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widow maker
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raddad18 posted:
I just had a double bypass about 5 weeks ago, at canton aultman hospital. my doctor told me that I had what they call the widow maker I am one lucky man. why am I so lucky ? my blood pressure was 233/198 he said I have no heart damage. I am wondering how long will it take me to get back to normal or will I ever get back to my normal life? my chest muscles hurt when I do stuff out around the house how long will this last ? thanks raddad
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CardiostarUSA1 responded:
Hi: Recovery post-bypass is a variable. b "Doctor told me that I had what they call the widow maker I am one lucky man. Why am I so lucky?" A narrowing of the proximal (closest to the point of origin) portion of the left anterior descending (LAD) coronary artery is known as the "Widowmaker" due to its prognostic implications. If/when a complete blockage (100% total occlusion) in this specific area in the LAD occurs, it is nicknamed "Widowmaker" because it is often lethal (fatal). The most truest form of the "Widowmaker" or "Widowermaker", and absolute worst case scenario, is a total (100%) occlusion in the left main (LM) coronary artery (feeds massive left ventricular area), which is extremely rare and almost always invariably fatal. Take care, CardioStar☆ WebMD community member (8/99) - - b ☑Be well-informed WebMD b Living With CAD A chronic disease with no cure. When you have CAD, it is important to... This is especially true if you have had an interventional procedure or surgery to improve blood flow to the heart..../It is up to you to take steps.... b Recognize the symptoms. Reduce your risk factors. Take your medications. See your doctor for regular check-ups... www.webmd.com/heart-disease/guide/living-with-heart-disease - b The LAD This MAJOR branch of the left main coronary artery has been called the "widow's artery" since it produces many widows each year. The LAD runs on the front of the heart in a groove that demarcates the left and right ventricles (lower pumping chambers) and provides blood supply, oxygen and nutrients to a large part of the interventricular septum, and the front wall (anterior) of the left ventricle. Obstruction of this artery causes damage to a large area of heart muscle in the left ventricle, and is often deadly. - b Coronary artery anatomy www.heartsite.com/html/lad.html - Society of Thoracic Surgeons b WHAT TO EXPECT AFTER YOUR HEART SURGERY Guide for patients ☞Each individual patient responds to surgery differently... www.sts.org/sections/patientinformation/adultcardiacsurgery/heartsurgery/?CFID=28496825&CFTOKEN=10820541 Cleveland Clinic b Heart Surgery Recovery my.clevelandclinic.org/heart/disorders/recovery_ohs.aspx b Cardiac Rehab Typically, cardiac rehab plays an important role in the overall recovery process, which is different for everyone, and at ANY AGE. WebMD/Healthwise b Cardiac Rehab www.webmd.com/heart-disease/tc/cardiac-rehabilitation-topic-overview Mayo Clinic b Cardiac rehab: Building a better life after heart disease www.mayoclinic.com/health/cardiac-rehabilitation/HB00017 b Mended Hearts Hope for recovery. Hope for a rich, full life. For more than 50 years, Mended Hearts has been offering the gift of hope and encouragement to heart patients, their families and caregivers. www.mendedhearts.org - b Good to know, for the primary/secondary prevention of heart attack/brain attack Epidemiologic studies have revealed risk factors for atherosclerosis (typically affects coronary, carotid, peripheral arteries), which includes age, gender, genetics (gene deletion, malfunction, mutation), diabetes, smoking (also secondhand), inactivity, hypertension, diet high in fat, saturated fat, cholesterol, high LDL, high Lp(a), high ApoB, high Lp-PLA2, high triglycerides, LOW HDL (less than 40 mg/dL, an HDL level of 60/65 mg/dL or more is considered protective against coronary artery disease), high homocysteine, and high C-reactive protein (CRP/hs-CRP). - i Quote "Be a questioning patient. Talk to your doctor and ask questions. Studies show that patients who ask the most questions, and are most assertive, get the best results. Be vigilant and speak up!" - Charles Inlander, People's Medical Society . b It's your future....be there. :-)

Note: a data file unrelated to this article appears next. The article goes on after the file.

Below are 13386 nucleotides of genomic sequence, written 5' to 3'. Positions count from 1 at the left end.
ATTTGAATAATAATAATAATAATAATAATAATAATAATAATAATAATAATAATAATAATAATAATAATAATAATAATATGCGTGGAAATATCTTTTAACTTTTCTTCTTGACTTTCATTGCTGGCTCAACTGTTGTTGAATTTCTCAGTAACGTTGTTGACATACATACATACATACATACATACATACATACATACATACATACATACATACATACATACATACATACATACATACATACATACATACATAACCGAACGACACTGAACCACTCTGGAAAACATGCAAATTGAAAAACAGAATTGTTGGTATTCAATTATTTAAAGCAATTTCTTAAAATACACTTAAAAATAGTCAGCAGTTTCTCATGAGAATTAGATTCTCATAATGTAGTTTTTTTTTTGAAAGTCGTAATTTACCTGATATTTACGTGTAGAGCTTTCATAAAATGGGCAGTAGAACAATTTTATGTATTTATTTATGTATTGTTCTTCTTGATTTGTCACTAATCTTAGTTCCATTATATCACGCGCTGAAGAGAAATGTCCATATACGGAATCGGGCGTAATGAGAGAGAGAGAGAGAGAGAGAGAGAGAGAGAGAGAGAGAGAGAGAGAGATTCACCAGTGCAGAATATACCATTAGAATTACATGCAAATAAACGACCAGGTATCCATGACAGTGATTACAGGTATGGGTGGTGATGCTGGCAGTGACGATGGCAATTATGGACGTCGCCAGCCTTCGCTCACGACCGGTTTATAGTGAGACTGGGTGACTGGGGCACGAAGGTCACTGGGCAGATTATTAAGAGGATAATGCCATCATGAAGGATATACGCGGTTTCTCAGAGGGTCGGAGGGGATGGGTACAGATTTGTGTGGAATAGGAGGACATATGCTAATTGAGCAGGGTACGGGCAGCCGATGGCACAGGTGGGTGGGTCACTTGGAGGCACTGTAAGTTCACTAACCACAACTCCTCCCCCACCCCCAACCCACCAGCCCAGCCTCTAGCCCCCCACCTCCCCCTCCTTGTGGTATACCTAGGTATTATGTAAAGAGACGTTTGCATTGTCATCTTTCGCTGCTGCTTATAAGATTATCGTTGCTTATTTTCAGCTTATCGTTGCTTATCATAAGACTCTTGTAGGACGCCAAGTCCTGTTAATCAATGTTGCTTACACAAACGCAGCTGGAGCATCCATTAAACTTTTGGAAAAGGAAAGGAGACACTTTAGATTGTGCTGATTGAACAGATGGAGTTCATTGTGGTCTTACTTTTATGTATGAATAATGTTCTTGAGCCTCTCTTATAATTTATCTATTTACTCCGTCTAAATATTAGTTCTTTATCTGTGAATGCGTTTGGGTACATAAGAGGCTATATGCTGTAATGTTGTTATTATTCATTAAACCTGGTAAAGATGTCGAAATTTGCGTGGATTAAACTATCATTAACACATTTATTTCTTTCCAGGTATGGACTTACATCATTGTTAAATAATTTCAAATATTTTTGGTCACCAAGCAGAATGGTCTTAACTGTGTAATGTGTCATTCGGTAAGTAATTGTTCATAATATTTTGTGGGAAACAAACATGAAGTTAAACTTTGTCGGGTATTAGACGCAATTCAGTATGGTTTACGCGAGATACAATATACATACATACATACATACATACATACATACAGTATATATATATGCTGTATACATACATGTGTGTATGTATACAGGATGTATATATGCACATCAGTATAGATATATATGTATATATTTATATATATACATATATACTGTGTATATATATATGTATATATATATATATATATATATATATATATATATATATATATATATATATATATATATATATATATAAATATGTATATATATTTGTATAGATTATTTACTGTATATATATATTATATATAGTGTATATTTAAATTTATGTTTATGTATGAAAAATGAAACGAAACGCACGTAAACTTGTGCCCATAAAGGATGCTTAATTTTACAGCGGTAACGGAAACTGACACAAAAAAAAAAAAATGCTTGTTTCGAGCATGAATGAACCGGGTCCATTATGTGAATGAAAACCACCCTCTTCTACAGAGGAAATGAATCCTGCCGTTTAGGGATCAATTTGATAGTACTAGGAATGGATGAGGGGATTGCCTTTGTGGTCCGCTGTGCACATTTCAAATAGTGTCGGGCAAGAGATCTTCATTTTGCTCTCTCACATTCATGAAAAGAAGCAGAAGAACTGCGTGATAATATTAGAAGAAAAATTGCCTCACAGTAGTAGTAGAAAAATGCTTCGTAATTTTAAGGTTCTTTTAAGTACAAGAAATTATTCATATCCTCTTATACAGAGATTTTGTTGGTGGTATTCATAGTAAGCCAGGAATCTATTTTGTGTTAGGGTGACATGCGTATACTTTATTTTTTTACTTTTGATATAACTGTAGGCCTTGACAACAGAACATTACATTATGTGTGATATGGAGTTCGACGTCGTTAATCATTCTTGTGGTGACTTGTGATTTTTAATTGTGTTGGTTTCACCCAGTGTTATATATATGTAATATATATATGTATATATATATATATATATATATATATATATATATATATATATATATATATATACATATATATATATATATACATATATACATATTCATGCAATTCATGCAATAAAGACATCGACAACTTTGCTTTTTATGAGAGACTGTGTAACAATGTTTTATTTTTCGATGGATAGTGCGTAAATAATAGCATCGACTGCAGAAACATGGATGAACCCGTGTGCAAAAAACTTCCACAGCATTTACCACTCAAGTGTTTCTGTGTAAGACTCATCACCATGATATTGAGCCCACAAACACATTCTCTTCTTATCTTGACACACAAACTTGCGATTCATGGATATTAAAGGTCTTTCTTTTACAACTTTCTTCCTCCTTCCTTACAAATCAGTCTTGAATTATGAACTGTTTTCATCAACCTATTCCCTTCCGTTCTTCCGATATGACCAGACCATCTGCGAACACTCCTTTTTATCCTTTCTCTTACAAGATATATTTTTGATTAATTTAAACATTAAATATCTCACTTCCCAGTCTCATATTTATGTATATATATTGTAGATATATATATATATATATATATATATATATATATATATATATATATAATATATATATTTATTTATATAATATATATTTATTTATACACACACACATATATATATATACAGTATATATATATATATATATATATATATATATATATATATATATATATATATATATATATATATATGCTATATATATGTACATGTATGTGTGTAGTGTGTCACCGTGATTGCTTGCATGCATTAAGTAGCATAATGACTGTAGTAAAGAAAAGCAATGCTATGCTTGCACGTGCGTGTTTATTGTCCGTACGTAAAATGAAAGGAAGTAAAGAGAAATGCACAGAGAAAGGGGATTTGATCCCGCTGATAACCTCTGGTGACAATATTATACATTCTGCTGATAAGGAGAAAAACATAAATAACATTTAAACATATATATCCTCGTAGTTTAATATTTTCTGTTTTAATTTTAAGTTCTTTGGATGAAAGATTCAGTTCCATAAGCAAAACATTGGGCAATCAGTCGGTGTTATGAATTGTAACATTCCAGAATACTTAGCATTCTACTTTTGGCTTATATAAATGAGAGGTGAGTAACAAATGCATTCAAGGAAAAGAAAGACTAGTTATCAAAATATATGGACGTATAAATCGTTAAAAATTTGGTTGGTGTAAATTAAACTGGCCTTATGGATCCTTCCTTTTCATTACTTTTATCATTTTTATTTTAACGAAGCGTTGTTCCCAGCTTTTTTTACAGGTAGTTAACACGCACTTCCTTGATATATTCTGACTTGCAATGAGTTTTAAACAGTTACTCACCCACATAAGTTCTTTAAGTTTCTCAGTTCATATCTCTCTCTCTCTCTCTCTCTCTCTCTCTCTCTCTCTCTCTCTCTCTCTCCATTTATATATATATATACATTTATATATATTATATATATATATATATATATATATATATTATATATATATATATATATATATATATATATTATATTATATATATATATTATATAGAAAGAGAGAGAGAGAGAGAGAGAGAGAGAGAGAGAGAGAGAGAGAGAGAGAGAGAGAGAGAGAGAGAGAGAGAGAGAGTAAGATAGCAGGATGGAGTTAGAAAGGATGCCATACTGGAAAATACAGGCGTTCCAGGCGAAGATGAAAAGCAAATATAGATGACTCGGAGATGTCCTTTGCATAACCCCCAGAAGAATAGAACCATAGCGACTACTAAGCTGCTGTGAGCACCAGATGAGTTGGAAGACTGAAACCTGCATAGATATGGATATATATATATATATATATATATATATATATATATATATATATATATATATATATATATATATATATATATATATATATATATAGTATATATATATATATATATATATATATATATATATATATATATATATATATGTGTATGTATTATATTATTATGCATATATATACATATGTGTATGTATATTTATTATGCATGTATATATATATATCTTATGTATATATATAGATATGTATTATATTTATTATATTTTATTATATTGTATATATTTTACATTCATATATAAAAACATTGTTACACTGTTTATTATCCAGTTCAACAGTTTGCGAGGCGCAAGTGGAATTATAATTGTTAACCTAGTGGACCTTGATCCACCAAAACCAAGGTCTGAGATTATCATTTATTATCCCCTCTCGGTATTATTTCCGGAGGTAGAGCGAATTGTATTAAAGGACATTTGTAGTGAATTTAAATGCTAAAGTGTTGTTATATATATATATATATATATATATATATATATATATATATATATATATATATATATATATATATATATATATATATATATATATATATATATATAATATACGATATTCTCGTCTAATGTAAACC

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James_Beckerman_MD responded:
Congratulations on getting good care and taking charge of your health! Typically people have a month of limited activity (although daily walks are strongly recommended), and after your cardiologist and surgeon see you at a one month follow-up, you will likely be cleared to drive and to start doing more activities. Your chest muscles may take a while to regain strength and to heal appropriately - don't try to do too much too quickly. Good luck!!!


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